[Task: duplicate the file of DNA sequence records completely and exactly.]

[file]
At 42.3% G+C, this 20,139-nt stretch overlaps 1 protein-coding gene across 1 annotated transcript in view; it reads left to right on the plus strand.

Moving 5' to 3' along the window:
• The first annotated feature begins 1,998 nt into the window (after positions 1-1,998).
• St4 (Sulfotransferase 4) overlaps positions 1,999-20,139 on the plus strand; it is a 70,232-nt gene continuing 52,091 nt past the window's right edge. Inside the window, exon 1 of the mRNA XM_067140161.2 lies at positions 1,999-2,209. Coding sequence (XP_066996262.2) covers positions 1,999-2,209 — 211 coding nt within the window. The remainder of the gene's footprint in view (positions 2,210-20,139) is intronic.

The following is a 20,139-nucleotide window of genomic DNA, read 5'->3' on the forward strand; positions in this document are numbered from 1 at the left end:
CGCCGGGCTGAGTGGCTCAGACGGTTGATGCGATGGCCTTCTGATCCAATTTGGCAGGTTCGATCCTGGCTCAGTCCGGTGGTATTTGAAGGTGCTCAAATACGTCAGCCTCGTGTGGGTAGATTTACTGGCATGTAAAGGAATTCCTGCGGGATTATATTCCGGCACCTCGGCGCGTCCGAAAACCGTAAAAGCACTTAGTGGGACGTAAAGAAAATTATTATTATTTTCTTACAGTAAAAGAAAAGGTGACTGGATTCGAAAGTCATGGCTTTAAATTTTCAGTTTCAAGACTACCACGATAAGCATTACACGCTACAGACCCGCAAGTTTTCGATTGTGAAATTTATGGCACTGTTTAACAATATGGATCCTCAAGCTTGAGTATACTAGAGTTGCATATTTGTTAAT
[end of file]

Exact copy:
At 42.3% G+C, this 20,139-nt stretch overlaps 1 protein-coding gene across 1 annotated transcript in view; it reads left to right on the plus strand.

Moving 5' to 3' along the window:
• The first annotated feature begins 1,998 nt into the window (after positions 1-1,998).
• St4 (Sulfotransferase 4) overlaps positions 1,999-20,139 on the plus strand; it is a 70,232-nt gene continuing 52,091 nt past the window's right edge. Inside the window, exon 1 of the mRNA XM_067140161.2 lies at positions 1,999-2,209. Coding sequence (XP_066996262.2) covers positions 1,999-2,209 — 211 coding nt within the window. The remainder of the gene's footprint in view (positions 2,210-20,139) is intronic.

The following is a 20,139-nucleotide window of genomic DNA, read 5'->3' on the forward strand; positions in this document are numbered from 1 at the left end:
CGCCGGGCTGAGTGGCTCAGACGGTTGATGCGATGGCCTTCTGATCCAATTTGGCAGGTTCGATCCTGGCTCAGTCCGGTGGTATTTGAAGGTGCTCAAATACGTCAGCCTCGTGTGGGTAGATTTACTGGCATGTAAAGGAATTCCTGCGGGATTATATTCCGGCACCTCGGCGCGTCCGAAAACCGTAAAAGCACTTAGTGGGACGTAAAGAAAATTATTATTATTTTCTTACAGTAAAAGAAAAGGTGACTGGATTCGAAAGTCATGGCTTTAAATTTTCAGTTTCAAGACTACCACGATAAGCATTACACGCTACAGACCCGCAAGTTTTCGATTGTGAAATTTATGGCACTGTTTAACAATATGGATCCTCAAGCTTGAGTATACTAGAGTTGCATATTTGTTAAT